Academic journal article Journal of Marriage and Family

Social Bonding and the Cessation of Partner Violence across Generations

Academic journal article Journal of Marriage and Family

Social Bonding and the Cessation of Partner Violence across Generations

Article excerpt

Violence between adult partners has often been explained by a process of intergenerational transmission, with this explanation dominant for nearly 2 decades (see, e.g., Widom, 1989c, for a review). The argument explicates a social learning process whereby violence is passed from one generation to the next (see, e.g., O'Leary, 1988, for a presentation of the argument as a social learning theory). However, critics have questioned the "law-like" stature of this argument, particularly given the empirical evidence bearing on it (e.g., Pagelow, 1984; Widom, 1989c).

Research findings tend to show that many people witnessing or victimized by violence in their family of origin subsequently use violence themselves. Yet findings also show that most people from violent families do not perpetrate intimate violence later in life (e.g., Fagan, Stewart, & Hansen, 1983; Kalmus, 1984; Pagelow, 1981; Rivera & Widom, 1990; Straus, Gelles, & Steinmetz, 1980; Widom, 1989a, 1989b; see also Hotaling & Sugarman, 1986; Sedlak, 1988, for reviews). Family violence during childhood or adolescence, therefore, does not necessarily destine people to violent relationships in adulthood.

Given these findings, some consider the intergenerational transmission thesis a myth (e.g., Gelles & Cornell, 1985), while others claim it simply poses major questions for research (e.g., Finkelhor, Hotaling, & Yllo, 1988). For example, one major question bears on the issue of persistence: Why does "violence beget violence"? Yet another major question addresses the issue of cessation: How do people sharing a violent past overcome this legacy and move on to nonviolent relationships? The term cessation in this context refers to the blocking of violence from one generation to the next, not the desistance of violence by previously violent individuals.

Investigators have begun to explore such questions (e.g., Caesar, 1988; Kruttschnitt, Ward, & Sheble, 1987). The present study extends this research by determining whether Hirschi's (1969) theory of the social bond accounts for the cessation of violence among those from violent families. Stated as an empirical question, will successful bonding experiences in adulthood differentiate persons with a violent family history who are nonviolent from those who perpetuate violence against their partners? This question is addressed by analyzing data from a national probability sample of men from violent families involved in marital or marriage-like relationships.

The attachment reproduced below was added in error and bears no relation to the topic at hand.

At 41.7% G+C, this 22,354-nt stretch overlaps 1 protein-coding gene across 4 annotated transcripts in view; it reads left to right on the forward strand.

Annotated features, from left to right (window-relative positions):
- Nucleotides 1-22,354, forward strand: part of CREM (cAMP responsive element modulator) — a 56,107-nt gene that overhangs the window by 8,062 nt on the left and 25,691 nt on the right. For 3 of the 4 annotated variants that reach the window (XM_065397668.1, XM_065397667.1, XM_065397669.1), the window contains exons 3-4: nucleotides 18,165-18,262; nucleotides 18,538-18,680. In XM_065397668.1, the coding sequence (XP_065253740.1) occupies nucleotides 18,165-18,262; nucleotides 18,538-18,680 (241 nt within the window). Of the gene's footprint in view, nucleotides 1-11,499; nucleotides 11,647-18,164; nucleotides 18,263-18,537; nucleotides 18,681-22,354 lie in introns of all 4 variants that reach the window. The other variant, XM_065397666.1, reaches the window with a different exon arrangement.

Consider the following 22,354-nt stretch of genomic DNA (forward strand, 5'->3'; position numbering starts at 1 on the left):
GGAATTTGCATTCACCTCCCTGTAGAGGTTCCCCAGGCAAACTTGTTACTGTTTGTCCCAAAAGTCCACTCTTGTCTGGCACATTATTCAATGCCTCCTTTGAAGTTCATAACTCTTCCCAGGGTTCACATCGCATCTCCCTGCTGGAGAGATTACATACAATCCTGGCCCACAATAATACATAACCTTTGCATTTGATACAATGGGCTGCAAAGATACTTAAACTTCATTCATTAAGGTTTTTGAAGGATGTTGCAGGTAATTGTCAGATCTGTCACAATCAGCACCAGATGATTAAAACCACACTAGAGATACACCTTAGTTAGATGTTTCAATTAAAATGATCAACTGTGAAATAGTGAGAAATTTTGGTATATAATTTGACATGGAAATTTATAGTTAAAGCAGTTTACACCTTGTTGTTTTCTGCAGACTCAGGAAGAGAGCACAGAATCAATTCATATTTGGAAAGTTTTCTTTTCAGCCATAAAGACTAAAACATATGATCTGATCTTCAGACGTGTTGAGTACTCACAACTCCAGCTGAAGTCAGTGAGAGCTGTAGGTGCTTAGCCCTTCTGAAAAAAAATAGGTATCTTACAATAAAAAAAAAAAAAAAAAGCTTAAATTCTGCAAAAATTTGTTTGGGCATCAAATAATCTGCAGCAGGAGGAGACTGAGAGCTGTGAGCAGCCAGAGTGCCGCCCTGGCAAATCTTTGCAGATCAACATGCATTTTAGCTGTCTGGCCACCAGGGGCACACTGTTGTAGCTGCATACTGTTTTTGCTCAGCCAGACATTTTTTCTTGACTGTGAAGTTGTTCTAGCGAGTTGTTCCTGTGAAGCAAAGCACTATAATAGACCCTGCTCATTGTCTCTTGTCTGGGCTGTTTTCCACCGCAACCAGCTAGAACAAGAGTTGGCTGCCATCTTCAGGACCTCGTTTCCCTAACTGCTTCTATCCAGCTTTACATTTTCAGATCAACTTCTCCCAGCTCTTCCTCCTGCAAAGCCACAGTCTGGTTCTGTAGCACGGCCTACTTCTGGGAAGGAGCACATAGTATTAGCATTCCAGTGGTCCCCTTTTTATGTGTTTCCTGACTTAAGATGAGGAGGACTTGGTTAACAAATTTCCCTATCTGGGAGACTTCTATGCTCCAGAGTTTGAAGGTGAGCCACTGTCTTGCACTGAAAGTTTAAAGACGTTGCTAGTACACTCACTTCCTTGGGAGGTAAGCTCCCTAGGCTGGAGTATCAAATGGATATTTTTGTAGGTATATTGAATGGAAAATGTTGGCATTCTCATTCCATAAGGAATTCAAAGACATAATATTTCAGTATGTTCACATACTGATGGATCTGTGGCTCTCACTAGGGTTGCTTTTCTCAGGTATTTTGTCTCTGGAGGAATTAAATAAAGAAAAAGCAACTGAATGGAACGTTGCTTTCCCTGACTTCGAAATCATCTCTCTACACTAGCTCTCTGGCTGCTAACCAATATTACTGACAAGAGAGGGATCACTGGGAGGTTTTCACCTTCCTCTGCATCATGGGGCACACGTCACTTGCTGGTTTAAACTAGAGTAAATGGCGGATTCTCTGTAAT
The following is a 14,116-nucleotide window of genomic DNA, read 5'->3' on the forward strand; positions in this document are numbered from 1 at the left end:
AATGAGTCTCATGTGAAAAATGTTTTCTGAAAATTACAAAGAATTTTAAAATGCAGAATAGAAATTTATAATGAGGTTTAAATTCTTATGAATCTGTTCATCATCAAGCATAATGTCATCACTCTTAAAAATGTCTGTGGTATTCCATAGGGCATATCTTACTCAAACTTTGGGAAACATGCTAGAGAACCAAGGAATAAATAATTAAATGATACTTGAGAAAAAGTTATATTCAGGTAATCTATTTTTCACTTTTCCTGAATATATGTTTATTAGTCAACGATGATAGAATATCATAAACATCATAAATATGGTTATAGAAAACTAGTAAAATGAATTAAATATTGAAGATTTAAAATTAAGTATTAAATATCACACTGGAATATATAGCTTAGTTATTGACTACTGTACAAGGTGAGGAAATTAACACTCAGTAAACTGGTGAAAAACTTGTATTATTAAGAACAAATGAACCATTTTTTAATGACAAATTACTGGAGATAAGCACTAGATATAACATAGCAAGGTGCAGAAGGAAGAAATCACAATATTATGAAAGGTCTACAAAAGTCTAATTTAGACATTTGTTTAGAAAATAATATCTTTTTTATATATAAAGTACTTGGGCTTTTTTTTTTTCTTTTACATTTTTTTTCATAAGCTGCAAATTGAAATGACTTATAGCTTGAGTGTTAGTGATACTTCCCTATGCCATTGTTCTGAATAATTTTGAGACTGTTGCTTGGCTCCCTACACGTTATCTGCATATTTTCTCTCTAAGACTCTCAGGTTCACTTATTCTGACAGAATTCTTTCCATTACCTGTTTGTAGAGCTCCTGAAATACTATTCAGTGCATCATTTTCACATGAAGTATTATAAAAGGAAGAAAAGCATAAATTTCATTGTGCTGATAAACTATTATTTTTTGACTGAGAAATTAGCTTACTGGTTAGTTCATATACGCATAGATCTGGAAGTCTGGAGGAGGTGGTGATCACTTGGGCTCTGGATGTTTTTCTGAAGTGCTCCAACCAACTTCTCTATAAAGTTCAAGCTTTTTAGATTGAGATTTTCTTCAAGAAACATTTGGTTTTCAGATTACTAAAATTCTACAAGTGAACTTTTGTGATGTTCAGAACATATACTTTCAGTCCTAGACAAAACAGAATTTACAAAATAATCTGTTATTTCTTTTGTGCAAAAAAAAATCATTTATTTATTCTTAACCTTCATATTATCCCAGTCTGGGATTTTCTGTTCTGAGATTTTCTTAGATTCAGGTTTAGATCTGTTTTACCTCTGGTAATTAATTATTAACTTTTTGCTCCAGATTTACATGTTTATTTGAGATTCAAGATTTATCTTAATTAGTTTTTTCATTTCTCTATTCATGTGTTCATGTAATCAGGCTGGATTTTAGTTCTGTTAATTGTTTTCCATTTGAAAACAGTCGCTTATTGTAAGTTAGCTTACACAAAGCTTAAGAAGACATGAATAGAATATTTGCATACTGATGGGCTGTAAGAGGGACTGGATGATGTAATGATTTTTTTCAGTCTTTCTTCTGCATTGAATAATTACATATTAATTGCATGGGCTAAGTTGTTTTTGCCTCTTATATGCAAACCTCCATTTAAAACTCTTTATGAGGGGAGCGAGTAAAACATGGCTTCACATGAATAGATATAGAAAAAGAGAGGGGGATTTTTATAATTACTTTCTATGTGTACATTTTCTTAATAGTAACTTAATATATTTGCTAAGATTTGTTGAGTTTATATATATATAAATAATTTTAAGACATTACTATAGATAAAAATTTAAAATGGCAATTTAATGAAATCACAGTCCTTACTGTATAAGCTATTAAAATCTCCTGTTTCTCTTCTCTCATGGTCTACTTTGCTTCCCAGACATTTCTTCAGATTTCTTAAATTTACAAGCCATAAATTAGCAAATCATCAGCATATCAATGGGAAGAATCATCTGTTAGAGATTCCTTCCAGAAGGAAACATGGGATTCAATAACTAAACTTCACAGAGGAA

According to Hirschi's (1969, p. 10) theory of the social bond, the mystery to be unraveled is not "deviance" but "conformity." Hirschi (1969) assumed that people are deviant by nature. The likelihood of deviance is reduced by strengthening the bond to conventional society. In short, Hirschi's (1969) theory assumes that motivation for deviance varies little across individuals. They differ in the strength of their social bond, so motivation is nonproblematic in explaining such behavior. An explanation depends on an assessment of individuals' bond to society: The weaker the bond, the greater the likelihood that people will act on their tendencies to deviate, given the opportunity to do so.

Dimensions of the Social Bond

Hirschi (1969) identified four variable dimensions of the social bond: attachment, commitment, involvement, and moral beliefs. Some degree of covariation across dimensions was assumed by Hirschi (see, e.g., p. 27), but an increase on any one dimension presumably strengthens an individual's ties to "conventional society," thus reducing the likelihood of deviance.

Attachment. This dimension bears on affective ties to significant others, such as friends or relatives. Individuals with stronger attachments will be less likely to engage in deviant behavior that incites disapproval from those persons. Valued attachments increase the sensitivity of individuals to the opinions of others, which lowers the likelihood that attached individuals will engage in behavior contrary to the "wishes and expectations of other people" (Hirschi, 1969, p. …

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